Monday, April 18, 2016

The Danube

This is a brief account of Jenny and my bike tour along the Danube River from Passau, Germany to Viena, Austria in September 2015, just as the Syrian refugee crisis captured the world.

Blackie was a stow away to Passau, Germany. Turns out he was eager to go on another bike tour. This time on the Danube to Vienna. This bear wants to strive to be Bearthoven!
Traveling seems amazing today when you enter a plane, eat dinner, sleep a little, and wake up some place clearly not home. I wish I could remember what little German I learned while in university those many years ago. With the kindness of strangers we were able to make it through the Munich airport, to the bus, to the Freising train station, to Passau, Germany, to our hotel in the center of town. Passau has been inhabited as a city since the second century BCE. It's location is situated at the confluence of the three rivers of the blue Danube, the green Inn from the south, and the black Ilz from the north.


It is from Passau that Jenny and I begin a week long bicycle ride along the Danube River (Donau in local speak.) it's our holiday, but perhaps in today's world we are less able not to be aware of world events.


Recently Passau has been in the news as Syrian refugees pass in great numbers through this area. Situated in the southeast of Germany, Passau is the closest portion of Germany for refugees to enter. Syrians look to Germany as a haven of stability and economic opportunity. Since the tragic death last week of 71 Syrian occupants of a truck (likely headed toward Passau) found abandoned on the side of an Austrian autobahn, this small southern German town of 50,000 people has experienced the daily average climb from 400 refugees a day to 700 now – mostly Syrians, Afghans and Iraqis. This is thought to be but the tip of the wave.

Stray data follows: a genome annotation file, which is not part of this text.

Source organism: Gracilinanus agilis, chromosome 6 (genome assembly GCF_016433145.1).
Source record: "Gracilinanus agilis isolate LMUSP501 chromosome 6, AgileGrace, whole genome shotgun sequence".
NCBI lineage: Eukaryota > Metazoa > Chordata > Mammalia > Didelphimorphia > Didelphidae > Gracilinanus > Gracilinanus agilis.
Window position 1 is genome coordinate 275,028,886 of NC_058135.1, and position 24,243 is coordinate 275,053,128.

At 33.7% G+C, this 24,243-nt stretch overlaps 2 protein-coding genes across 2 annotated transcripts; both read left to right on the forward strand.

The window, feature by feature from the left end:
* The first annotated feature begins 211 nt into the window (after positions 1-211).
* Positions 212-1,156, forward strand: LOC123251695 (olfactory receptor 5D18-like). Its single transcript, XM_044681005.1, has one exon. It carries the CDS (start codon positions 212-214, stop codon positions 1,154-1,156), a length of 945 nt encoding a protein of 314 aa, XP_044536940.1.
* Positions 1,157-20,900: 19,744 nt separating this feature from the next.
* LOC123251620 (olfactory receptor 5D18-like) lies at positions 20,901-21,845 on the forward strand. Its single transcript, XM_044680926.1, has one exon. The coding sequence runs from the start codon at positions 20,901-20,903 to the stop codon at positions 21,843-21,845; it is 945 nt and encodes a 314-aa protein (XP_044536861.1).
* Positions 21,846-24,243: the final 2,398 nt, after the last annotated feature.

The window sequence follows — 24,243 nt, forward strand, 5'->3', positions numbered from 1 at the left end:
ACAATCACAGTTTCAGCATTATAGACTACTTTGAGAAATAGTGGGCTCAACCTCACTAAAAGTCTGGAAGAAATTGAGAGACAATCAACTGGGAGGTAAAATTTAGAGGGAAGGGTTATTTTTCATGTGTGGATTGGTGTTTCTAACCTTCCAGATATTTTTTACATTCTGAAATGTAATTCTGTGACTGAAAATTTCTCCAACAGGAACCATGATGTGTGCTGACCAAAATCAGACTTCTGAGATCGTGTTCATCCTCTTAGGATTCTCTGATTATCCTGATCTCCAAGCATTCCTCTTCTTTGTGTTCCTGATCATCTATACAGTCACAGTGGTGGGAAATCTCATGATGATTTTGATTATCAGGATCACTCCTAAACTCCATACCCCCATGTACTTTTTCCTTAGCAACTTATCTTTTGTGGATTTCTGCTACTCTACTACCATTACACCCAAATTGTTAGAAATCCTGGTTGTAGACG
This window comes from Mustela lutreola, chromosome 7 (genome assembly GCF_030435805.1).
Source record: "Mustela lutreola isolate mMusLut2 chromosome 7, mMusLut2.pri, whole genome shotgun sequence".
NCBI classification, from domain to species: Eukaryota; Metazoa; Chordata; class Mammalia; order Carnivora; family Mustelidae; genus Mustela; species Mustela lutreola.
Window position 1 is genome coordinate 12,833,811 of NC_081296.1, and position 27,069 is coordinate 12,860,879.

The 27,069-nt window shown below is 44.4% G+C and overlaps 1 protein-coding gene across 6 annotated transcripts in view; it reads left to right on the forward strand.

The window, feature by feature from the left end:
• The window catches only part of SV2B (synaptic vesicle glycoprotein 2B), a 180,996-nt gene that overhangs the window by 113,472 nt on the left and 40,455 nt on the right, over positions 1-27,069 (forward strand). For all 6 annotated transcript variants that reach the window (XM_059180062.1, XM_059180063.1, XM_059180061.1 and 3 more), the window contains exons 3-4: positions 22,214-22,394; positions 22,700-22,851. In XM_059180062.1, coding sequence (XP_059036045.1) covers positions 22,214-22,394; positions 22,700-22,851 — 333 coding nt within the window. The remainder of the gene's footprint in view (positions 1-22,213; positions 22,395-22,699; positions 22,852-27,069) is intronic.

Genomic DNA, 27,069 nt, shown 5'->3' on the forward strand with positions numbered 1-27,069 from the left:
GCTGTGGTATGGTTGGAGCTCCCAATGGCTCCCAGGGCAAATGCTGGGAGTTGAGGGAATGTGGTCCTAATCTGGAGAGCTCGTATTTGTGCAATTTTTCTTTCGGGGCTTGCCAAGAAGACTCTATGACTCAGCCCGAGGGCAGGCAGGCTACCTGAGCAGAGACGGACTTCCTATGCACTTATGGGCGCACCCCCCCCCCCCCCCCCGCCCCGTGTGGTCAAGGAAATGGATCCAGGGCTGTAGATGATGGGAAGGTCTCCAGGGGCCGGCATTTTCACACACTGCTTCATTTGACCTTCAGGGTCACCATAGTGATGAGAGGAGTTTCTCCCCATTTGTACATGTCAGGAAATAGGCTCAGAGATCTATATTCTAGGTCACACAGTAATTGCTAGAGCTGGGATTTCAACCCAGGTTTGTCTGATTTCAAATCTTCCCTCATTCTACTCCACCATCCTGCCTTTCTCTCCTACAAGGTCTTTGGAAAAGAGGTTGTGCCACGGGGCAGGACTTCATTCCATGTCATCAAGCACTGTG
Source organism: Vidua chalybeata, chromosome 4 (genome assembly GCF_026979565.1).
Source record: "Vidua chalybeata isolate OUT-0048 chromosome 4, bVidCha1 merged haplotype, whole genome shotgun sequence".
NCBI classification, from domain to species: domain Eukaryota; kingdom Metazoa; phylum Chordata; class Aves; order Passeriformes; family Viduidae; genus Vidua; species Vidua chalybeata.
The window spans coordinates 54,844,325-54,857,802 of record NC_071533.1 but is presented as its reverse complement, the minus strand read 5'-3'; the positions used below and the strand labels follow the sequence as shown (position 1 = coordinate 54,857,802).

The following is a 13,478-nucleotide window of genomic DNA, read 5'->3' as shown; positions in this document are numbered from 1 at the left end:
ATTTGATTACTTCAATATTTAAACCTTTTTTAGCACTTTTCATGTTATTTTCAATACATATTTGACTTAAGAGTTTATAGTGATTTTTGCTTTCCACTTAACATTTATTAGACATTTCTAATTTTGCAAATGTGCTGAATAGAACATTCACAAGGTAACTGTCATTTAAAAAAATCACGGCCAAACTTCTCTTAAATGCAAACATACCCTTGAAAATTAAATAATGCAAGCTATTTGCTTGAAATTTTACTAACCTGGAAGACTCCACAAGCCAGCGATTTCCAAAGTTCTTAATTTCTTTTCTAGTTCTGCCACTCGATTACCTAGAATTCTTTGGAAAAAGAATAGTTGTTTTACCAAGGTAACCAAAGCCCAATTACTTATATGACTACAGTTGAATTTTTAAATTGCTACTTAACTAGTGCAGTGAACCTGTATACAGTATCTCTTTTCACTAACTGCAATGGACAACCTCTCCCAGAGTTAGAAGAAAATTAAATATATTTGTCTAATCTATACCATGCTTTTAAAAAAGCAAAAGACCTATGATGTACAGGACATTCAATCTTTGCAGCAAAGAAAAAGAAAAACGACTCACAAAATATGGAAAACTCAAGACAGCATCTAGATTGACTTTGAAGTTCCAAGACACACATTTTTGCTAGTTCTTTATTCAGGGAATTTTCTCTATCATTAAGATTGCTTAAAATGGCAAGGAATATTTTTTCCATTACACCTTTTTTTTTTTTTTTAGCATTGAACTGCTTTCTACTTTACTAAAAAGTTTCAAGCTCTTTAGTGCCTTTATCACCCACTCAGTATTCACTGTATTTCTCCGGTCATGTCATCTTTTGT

As soon as the smugglers’ vehicles have crossed the border between Austria and Germany, they abandon the refugees in woods, fields, secluded farms, and the shoulder of the autobahn.


Boosted by the announcement earlier last week by Angela Merkel that Syrian refugees who arrive in Germany will automatically receive asylum, it is estimated Germany can expect 800,000 refugees this year. There is much debate in Germany about doing the right thing and encouraging other states to help out.


Jenny and I discuss these things as we also enjoy the beauty and history of this river passage. We rode 80 km today to a hotel that was switched in our itinerary when the first hotel had a guest that wanted to extend their stay. We were offered an evening at another local hotel...built around the year 1000 and clearly mentioned by 1350s. Schloss Muhldorf is a small castle off the river that current owners purchased in 1980, and renovated for their home with space for guests. We get to stay in the stables and dine in the barn...although it's a well renovated stable.


It does seem unreasonable that we can travel in such pleasure and decadence while much of the world suffers some sort of trauma. The Syrian refugee situation will continue to be in our thoughts. Just yesterday the Budapest train station we expect to arrive in about a week was closed due to 3,500 Syrian refugees overloading the services attempting to take passage to Austria or Germany.


The migration of people worldwide today is greater than at any other time in 3.2% of total population.


And yet we ride bikes?



1 comment:

  1. This is a belated post. There were difficulties in Europe when this was originally written that prevented its publication. I post it now as I warm up for this summer's activities.


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